Taylor eventually agreed to meet with the women, and they convinced him and the rebel leaders to attend peace talks in Ghana. The women raised money to attend the talks themselves, and then watched six weeks pass, the talks going nowhere, as the rural warlords enjoyed the unaccustomed luxuries of the hotel. When fighting resumed in Liberia, the women in Ghana were frantic for their families. Leymah, beside herself with worry and rage, started to strip off her clothes (one of the other women explains, in voice-over, that this is considered a curse on the viewer). The women blockaded the conference room to prevent the men from leaving (some jumped out the windows) and, with the calm and patience of those experienced in handling young children, laid down the terms under which they would ease their protest. Their main requirement was that the men actually attend meetings. Two weeks later, peace terms were announced.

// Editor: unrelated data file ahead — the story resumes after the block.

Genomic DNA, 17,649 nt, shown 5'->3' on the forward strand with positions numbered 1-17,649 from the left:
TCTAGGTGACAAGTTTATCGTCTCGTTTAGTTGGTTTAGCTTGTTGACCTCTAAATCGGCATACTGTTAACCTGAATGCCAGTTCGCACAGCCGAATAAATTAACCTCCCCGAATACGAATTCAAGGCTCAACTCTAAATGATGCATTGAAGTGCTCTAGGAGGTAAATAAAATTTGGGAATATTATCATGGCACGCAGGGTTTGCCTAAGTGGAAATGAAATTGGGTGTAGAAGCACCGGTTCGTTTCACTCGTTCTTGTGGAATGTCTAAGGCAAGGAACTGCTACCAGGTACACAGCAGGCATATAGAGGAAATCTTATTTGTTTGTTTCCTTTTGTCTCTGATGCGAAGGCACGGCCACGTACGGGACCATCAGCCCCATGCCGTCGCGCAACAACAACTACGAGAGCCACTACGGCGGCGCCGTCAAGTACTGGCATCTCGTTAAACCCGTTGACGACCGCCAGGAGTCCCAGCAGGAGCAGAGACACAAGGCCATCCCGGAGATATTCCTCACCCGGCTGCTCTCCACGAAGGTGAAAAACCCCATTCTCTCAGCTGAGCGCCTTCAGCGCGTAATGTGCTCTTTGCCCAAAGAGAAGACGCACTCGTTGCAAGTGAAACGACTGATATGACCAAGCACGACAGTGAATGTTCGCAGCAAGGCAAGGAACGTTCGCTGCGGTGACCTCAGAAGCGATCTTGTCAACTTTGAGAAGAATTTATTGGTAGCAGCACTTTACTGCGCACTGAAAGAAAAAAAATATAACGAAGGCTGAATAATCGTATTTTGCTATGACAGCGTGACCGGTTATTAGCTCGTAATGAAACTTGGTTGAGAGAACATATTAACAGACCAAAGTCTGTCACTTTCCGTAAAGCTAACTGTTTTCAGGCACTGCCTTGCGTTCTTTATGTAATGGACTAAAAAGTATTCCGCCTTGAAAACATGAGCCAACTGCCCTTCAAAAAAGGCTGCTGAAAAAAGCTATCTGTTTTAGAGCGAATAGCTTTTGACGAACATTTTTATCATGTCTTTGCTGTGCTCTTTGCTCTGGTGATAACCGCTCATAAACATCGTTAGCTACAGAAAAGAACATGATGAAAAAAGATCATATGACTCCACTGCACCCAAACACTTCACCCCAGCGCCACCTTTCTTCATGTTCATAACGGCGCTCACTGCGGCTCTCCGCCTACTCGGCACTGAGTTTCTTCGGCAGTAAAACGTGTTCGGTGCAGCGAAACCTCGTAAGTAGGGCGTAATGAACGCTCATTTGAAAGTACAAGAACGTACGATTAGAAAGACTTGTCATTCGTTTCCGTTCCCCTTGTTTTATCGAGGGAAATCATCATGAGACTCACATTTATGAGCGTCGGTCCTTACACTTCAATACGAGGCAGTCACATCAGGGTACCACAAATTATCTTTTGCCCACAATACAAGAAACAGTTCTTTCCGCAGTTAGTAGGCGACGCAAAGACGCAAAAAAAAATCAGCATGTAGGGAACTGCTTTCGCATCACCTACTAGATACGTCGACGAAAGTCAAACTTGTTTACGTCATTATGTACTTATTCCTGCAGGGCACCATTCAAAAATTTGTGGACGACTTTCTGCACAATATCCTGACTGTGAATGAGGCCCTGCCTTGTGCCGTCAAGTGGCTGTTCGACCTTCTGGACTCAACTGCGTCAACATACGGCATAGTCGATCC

In its final moments, the film brings us up to the present; Liberia is at peace now, although with 80% unemployment, 80% illiteracy, and AK-47s selling for $25, still far from stable. The country is led by a democratically elected president, and first elected female leader of an African nation, Ellen Johnson Sirleaf. The connection between the grassroots movement and her rise to prominence could be more clearly drawn, but the compelling storytelling of Leyman, Sugars and the others makes up for that. As the film closes, the camera focuses on individual women, proudly holding their worn, laminated identification cards which mark their affiliation with WIPNET, the Christian Women’s Initiative, the Liberian Mass Action for Peace and the other groups that coalesced to end Liberia’s war. One by one these women gathered together, and they prayed, danced, and sang Liberia’s devil back to hell. Leymah Gbowee has gone on to co-found an organization called Peace Is Loud. Or as Eli shouted, “All war, go home!”